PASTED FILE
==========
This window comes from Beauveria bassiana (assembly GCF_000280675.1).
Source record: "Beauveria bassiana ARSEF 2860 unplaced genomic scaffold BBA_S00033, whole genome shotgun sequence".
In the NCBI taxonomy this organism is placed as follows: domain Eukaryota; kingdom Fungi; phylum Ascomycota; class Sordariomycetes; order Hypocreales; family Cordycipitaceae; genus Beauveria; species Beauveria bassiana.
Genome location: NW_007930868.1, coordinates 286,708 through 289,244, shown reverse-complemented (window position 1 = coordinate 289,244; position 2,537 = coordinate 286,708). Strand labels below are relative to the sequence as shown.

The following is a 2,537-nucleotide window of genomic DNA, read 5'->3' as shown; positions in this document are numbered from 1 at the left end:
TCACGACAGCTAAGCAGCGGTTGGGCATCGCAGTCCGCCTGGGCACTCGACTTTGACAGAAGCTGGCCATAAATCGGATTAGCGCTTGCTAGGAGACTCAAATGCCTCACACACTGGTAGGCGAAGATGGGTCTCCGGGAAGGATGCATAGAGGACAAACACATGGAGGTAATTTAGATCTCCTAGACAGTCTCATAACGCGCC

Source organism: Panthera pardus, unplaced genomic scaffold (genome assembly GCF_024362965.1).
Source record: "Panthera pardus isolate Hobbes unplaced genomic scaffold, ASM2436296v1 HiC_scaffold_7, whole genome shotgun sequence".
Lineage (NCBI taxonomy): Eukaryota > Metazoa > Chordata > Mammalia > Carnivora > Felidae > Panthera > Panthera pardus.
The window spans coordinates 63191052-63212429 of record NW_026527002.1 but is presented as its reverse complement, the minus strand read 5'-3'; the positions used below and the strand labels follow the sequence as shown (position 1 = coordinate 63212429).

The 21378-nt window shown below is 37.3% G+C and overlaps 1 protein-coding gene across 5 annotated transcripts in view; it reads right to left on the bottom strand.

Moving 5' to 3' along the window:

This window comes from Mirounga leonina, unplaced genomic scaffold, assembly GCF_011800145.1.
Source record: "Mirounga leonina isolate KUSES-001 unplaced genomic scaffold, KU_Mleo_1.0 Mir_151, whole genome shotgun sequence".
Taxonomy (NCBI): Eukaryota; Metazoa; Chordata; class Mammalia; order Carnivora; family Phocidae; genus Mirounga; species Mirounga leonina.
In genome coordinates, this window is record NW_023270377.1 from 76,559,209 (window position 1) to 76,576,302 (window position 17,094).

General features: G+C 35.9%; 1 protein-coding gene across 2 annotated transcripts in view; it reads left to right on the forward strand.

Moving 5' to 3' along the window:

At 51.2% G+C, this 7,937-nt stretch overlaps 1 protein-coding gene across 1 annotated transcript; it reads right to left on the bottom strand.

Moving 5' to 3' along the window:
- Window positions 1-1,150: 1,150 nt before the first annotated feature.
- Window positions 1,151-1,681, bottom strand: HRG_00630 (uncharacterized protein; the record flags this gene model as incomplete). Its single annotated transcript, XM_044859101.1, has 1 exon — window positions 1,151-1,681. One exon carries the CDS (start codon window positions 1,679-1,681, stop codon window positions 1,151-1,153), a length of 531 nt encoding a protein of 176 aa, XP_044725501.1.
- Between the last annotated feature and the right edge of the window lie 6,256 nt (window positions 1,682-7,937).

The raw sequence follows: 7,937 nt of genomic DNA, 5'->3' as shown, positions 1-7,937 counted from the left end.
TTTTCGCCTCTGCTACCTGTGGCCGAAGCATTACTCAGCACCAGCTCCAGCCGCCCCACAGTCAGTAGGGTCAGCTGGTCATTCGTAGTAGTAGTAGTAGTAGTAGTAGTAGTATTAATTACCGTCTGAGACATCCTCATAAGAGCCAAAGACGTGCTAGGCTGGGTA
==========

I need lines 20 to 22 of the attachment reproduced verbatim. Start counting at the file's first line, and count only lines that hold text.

Moving 5' to 3' along the window:
- Window positions 1-1,150: 1,150 nt before the first annotated feature.
- Window positions 1,151-1,681, bottom strand: HRG_00630 (uncharacterized protein; the record flags this gene model as incomplete). Its single annotated transcript, XM_044859101.1, has 1 exon — window positions 1,151-1,681. One exon carries the CDS (start codon window positions 1,679-1,681, stop codon window positions 1,151-1,153), a length of 531 nt encoding a protein of 176 aa, XP_044725501.1.